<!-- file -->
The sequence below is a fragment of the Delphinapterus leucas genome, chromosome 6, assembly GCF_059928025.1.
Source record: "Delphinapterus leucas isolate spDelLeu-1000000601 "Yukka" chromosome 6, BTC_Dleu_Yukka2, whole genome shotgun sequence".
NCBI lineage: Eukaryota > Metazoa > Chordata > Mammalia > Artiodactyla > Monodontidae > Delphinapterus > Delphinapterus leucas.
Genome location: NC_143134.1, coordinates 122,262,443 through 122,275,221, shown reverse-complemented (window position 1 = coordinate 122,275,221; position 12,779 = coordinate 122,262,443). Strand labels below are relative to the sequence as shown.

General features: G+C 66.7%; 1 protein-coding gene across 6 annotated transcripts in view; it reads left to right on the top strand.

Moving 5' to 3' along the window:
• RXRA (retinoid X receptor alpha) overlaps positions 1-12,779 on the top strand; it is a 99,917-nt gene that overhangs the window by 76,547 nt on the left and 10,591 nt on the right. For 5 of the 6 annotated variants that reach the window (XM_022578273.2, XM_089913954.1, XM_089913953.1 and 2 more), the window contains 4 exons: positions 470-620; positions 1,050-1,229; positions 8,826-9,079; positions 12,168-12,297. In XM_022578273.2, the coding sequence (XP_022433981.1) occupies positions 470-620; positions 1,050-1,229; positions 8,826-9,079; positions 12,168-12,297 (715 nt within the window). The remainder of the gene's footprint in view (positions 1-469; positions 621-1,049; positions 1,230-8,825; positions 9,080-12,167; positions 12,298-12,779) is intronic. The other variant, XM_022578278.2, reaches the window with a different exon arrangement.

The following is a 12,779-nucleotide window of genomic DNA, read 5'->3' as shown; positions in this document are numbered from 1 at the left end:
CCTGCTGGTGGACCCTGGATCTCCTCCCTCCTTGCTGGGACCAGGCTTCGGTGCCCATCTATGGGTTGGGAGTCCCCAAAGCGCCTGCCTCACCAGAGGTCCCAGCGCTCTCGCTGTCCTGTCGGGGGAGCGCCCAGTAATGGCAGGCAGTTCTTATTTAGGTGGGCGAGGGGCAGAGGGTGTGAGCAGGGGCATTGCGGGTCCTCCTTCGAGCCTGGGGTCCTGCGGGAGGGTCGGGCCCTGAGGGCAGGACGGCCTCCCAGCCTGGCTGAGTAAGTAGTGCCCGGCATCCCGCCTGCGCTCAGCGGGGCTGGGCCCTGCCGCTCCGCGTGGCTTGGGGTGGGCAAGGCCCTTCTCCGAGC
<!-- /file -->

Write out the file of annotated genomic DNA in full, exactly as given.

The sequence below is a fragment of the Delphinapterus leucas genome, chromosome 6, assembly GCF_059928025.1.
Source record: "Delphinapterus leucas isolate spDelLeu-1000000601 "Yukka" chromosome 6, BTC_Dleu_Yukka2, whole genome shotgun sequence".
NCBI lineage: Eukaryota > Metazoa > Chordata > Mammalia > Artiodactyla > Monodontidae > Delphinapterus > Delphinapterus leucas.
Genome location: NC_143134.1, coordinates 122,262,443 through 122,275,221, shown reverse-complemented (window position 1 = coordinate 122,275,221; position 12,779 = coordinate 122,262,443). Strand labels below are relative to the sequence as shown.

General features: G+C 66.7%; 1 protein-coding gene across 6 annotated transcripts in view; it reads left to right on the top strand.

Moving 5' to 3' along the window:
• RXRA (retinoid X receptor alpha) overlaps positions 1-12,779 on the top strand; it is a 99,917-nt gene that overhangs the window by 76,547 nt on the left and 10,591 nt on the right. For 5 of the 6 annotated variants that reach the window (XM_022578273.2, XM_089913954.1, XM_089913953.1 and 2 more), the window contains 4 exons: positions 470-620; positions 1,050-1,229; positions 8,826-9,079; positions 12,168-12,297. In XM_022578273.2, the coding sequence (XP_022433981.1) occupies positions 470-620; positions 1,050-1,229; positions 8,826-9,079; positions 12,168-12,297 (715 nt within the window). The remainder of the gene's footprint in view (positions 1-469; positions 621-1,049; positions 1,230-8,825; positions 9,080-12,167; positions 12,298-12,779) is intronic. The other variant, XM_022578278.2, reaches the window with a different exon arrangement.

The following is a 12,779-nucleotide window of genomic DNA, read 5'->3' as shown; positions in this document are numbered from 1 at the left end:
CCTGCTGGTGGACCCTGGATCTCCTCCCTCCTTGCTGGGACCAGGCTTCGGTGCCCATCTATGGGTTGGGAGTCCCCAAAGCGCCTGCCTCACCAGAGGTCCCAGCGCTCTCGCTGTCCTGTCGGGGGAGCGCCCAGTAATGGCAGGCAGTTCTTATTTAGGTGGGCGAGGGGCAGAGGGTGTGAGCAGGGGCATTGCGGGTCCTCCTTCGAGCCTGGGGTCCTGCGGGAGGGTCGGGCCCTGAGGGCAGGACGGCCTCCCAGCCTGGCTGAGTAAGTAGTGCCCGGCATCCCGCCTGCGCTCAGCGGGGCTGGGCCCTGCCGCTCCGCGTGGCTTGGGGTGGGCAAGGCCCTTCTCCGAGC